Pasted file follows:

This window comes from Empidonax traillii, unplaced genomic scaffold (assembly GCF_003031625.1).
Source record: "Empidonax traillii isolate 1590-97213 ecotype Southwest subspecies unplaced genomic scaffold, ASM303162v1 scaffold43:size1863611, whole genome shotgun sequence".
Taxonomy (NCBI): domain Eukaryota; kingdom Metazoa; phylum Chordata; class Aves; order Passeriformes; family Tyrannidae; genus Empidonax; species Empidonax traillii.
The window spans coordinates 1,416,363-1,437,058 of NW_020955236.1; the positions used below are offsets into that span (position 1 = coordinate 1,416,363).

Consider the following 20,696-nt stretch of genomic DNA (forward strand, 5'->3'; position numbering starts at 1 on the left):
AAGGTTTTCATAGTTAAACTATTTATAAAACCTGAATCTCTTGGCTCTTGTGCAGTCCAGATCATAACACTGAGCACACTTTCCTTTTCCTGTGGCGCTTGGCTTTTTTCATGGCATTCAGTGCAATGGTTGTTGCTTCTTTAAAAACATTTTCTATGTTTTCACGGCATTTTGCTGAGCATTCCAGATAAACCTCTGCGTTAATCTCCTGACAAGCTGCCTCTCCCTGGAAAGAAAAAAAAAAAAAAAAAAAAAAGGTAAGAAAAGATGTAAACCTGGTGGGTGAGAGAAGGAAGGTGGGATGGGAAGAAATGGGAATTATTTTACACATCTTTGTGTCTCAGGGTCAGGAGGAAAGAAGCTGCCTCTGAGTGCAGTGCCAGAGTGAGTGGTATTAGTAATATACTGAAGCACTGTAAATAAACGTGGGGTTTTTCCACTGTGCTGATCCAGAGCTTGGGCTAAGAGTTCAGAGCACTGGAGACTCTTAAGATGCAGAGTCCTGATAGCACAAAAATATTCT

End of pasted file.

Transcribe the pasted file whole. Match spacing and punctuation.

This window comes from Empidonax traillii, unplaced genomic scaffold (assembly GCF_003031625.1).
Source record: "Empidonax traillii isolate 1590-97213 ecotype Southwest subspecies unplaced genomic scaffold, ASM303162v1 scaffold43:size1863611, whole genome shotgun sequence".
Taxonomy (NCBI): domain Eukaryota; kingdom Metazoa; phylum Chordata; class Aves; order Passeriformes; family Tyrannidae; genus Empidonax; species Empidonax traillii.
The window spans coordinates 1,416,363-1,437,058 of NW_020955236.1; the positions used below are offsets into that span (position 1 = coordinate 1,416,363).

Consider the following 20,696-nt stretch of genomic DNA (forward strand, 5'->3'; position numbering starts at 1 on the left):
AAGGTTTTCATAGTTAAACTATTTATAAAACCTGAATCTCTTGGCTCTTGTGCAGTCCAGATCATAACACTGAGCACACTTTCCTTTTCCTGTGGCGCTTGGCTTTTTTCATGGCATTCAGTGCAATGGTTGTTGCTTCTTTAAAAACATTTTCTATGTTTTCACGGCATTTTGCTGAGCATTCCAGATAAACCTCTGCGTTAATCTCCTGACAAGCTGCCTCTCCCTGGAAAGAAAAAAAAAAAAAAAAAAAAAAGGTAAGAAAAGATGTAAACCTGGTGGGTGAGAGAAGGAAGGTGGGATGGGAAGAAATGGGAATTATTTTACACATCTTTGTGTCTCAGGGTCAGGAGGAAAGAAGCTGCCTCTGAGTGCAGTGCCAGAGTGAGTGGTATTAGTAATATACTGAAGCACTGTAAATAAACGTGGGGTTTTTCCACTGTGCTGATCCAGAGCTTGGGCTAAGAGTTCAGAGCACTGGAGACTCTTAAGATGCAGAGTCCTGATAGCACAAAAATATTCT